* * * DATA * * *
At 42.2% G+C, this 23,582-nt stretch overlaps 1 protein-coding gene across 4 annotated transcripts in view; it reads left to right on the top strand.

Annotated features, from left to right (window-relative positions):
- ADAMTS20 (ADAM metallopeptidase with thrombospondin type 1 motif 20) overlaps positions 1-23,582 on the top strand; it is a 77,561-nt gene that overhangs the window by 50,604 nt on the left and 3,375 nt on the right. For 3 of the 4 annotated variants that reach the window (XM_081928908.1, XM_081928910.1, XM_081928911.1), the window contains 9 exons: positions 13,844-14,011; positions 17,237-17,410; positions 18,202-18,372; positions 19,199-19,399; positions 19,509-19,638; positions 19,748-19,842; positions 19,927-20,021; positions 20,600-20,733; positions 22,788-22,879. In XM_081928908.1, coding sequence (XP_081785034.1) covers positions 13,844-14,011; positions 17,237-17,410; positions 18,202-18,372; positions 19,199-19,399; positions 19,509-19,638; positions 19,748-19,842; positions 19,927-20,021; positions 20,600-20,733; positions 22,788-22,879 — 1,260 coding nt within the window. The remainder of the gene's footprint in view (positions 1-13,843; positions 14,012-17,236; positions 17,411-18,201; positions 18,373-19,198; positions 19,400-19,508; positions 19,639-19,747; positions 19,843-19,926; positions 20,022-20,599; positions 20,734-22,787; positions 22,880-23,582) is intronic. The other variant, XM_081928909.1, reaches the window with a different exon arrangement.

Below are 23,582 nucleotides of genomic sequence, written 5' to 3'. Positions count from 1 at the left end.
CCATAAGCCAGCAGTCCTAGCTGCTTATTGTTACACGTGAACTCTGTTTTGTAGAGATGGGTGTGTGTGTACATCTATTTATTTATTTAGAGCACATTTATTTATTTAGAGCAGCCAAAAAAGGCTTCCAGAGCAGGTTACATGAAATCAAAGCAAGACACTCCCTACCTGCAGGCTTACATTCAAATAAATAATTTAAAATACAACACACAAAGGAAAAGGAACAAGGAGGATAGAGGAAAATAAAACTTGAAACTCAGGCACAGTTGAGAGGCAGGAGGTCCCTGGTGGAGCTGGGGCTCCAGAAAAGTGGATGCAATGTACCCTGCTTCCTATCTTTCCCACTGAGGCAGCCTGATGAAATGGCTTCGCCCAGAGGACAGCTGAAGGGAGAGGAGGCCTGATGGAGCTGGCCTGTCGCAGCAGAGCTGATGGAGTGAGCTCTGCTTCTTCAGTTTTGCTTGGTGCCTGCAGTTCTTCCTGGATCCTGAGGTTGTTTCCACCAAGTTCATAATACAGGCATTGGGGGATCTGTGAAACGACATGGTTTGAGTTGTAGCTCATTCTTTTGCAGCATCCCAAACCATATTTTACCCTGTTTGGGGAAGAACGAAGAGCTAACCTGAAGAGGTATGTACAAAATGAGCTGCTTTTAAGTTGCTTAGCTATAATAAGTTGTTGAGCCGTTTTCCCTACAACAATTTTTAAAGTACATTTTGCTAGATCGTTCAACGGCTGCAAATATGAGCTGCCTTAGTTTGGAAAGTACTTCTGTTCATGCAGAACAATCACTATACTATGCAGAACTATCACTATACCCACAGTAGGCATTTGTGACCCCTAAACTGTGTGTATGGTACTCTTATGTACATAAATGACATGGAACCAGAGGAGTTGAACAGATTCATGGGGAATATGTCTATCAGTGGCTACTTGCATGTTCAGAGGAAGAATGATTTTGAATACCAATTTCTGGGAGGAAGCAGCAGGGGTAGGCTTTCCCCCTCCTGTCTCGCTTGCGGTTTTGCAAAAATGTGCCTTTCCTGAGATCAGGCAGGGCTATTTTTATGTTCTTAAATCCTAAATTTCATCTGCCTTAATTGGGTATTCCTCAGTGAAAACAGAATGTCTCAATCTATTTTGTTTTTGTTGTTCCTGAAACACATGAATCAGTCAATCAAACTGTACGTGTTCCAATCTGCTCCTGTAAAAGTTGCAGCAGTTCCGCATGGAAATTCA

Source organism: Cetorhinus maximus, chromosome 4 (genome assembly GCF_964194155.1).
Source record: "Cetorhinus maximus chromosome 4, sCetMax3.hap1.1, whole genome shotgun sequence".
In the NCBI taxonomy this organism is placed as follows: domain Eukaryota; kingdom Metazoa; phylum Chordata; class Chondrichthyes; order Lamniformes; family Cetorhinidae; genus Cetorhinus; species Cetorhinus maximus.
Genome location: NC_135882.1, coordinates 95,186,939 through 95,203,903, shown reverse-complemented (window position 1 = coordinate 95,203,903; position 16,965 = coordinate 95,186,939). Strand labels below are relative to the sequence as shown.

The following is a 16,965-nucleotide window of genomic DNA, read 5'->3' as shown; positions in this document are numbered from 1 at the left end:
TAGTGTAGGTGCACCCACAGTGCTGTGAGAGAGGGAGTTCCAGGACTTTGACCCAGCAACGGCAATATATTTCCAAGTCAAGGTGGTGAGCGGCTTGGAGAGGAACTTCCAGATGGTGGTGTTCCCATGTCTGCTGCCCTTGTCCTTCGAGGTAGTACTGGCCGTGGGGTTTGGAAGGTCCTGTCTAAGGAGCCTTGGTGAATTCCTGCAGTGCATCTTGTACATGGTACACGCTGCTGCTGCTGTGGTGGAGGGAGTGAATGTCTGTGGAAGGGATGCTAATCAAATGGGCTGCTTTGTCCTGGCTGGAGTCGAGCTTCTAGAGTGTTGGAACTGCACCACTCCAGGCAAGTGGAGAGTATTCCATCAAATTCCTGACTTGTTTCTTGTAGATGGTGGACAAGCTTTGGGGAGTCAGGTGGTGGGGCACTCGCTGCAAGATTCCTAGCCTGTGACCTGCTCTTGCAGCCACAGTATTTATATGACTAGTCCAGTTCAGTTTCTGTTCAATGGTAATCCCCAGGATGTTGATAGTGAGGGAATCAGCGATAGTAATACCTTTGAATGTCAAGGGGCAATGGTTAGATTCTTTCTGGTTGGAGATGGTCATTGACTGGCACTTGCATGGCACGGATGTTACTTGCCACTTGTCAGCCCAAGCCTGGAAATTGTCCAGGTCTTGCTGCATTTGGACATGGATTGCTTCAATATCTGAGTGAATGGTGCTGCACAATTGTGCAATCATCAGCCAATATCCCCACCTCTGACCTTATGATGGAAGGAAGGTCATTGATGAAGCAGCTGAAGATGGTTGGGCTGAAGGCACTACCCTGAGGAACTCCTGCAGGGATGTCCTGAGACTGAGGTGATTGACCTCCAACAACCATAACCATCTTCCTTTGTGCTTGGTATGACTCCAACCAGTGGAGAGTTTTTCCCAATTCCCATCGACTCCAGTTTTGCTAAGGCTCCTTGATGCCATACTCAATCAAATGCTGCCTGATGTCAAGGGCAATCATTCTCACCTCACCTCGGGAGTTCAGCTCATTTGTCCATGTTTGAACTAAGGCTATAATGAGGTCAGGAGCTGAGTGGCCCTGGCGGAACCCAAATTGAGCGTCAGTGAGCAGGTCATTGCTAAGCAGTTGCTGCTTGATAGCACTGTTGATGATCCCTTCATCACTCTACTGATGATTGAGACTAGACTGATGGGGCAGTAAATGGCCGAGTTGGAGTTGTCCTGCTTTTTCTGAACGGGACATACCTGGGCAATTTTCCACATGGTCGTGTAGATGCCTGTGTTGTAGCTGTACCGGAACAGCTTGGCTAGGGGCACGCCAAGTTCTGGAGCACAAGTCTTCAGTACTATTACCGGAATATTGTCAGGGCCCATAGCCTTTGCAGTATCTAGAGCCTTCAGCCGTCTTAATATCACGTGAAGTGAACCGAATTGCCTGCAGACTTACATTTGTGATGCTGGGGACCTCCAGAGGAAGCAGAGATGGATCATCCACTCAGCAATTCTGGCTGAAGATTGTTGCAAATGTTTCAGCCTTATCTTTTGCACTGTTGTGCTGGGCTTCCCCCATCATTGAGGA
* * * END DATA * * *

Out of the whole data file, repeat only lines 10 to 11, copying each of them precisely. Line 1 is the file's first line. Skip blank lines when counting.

The following is a 16,965-nucleotide window of genomic DNA, read 5'->3' as shown; positions in this document are numbered from 1 at the left end:
TAGTGTAGGTGCACCCACAGTGCTGTGAGAGAGGGAGTTCCAGGACTTTGACCCAGCAACGGCAATATATTTCCAAGTCAAGGTGGTGAGCGGCTTGGAGAGGAACTTCCAGATGGTGGTGTTCCCATGTCTGCTGCCCTTGTCCTTCGAGGTAGTACTGGCCGTGGGGTTTGGAAGGTCCTGTCTAAGGAGCCTTGGTGAATTCCTGCAGTGCATCTTGTACATGGTACACGCTGCTGCTGCTGTGGTGGAGGGAGTGAATGTCTGTGGAAGGGATGCTAATCAAATGGGCTGCTTTGTCCTGGCTGGAGTCGAGCTTCTAGAGTGTTGGAACTGCACCACTCCAGGCAAGTGGAGAGTATTCCATCAAATTCCTGACTTGTTTCTTGTAGATGGTGGACAAGCTTTGGGGAGTCAGGTGGTGGGGCACTCGCTGCAAGATTCCTAGCCTGTGACCTGCTCTTGCAGCCACAGTATTTATATGACTAGTCCAGTTCAGTTTCTGTTCAATGGTAATCCCCAGGATGTTGATAGTGAGGGAATCAGCGATAGTAATACCTTTGAATGTCAAGGGGCAATGGTTAGATTCTTTCTGGTTGGAGATGGTCATTGACTGGCACTTGCATGGCACGGATGTTACTTGCCACTTGTCAGCCCAAGCCTGGAAATTGTCCAGGTCTTGCTGCATTTGGACATGGATTGCTTCAATATCTGAGTGAATGGTGCTGCACAATTGTGCAATCATCAGCCAATATCCCCACCTCTGACCTTATGATGGAAGGAAGGTCATTGATGAAGCAGCTGAAGATGGTTGGGCTGAAGGCACTACCCTGAGGAACTCCTGCAGGGATGTCCTGAGACTGAGGTGATTGACCTCCAACAACCATAACCATCTTCCTTTGTGCTTGGTATGACTCCAACCAGTGGAGAGTTTTTCCCAATTCCCATCGACTCCAGTTTTGCTAAGGCTCCTTGATGCCATACTCAATCAAATGCTGCCTGATGTCAAGGGCAATCATTCTCACCTCACCTCGGGAGTTCAGCTCATTTGTCCATGTTTGAACTAAGGCTATAATGAGGTCAGGAGCTGAGTGGCCCTGGCGGAACCCAAATTGAGCGTCAGTGAGCAGGTCATTGCTAAGCAGTTGCTGCTTGATAGCACTGTTGATGATCCCTTCATCACTCTACTGATGATTGAGACTAGACTGATGGGGCAGTAAATGGCCGAGTTGGAGTTGTCCTGCTTTTTCTGAACGGGACATACCTGGGCAATTTTCCACATGGTCGTGTAGATGCCTGTGTTGTAGCTGTACCGGAACAGCTTGGCTAGGGGCACGCCAAGTTCTGGAGCACAAGTCTTCAGTACTATTACCGGAATATTGTCAGGGCCCATAGCCTTTGCAGTATCTAGAGCCTTCAGCCGTCTTAATATCACGTGAAGTGAACCGAATTGCCTGCAGACTTACATTTGTGATGCTGGGGACCTCCAGAGGAAGCAGAGATGGATCATCCACTCAGCAATTCTGGCTGAAGATTGTTGCAAATGTTTCAGCCTTATCTTTTGCACTGTTGTGCTGGGCTTCCCCCATCATTGAGGA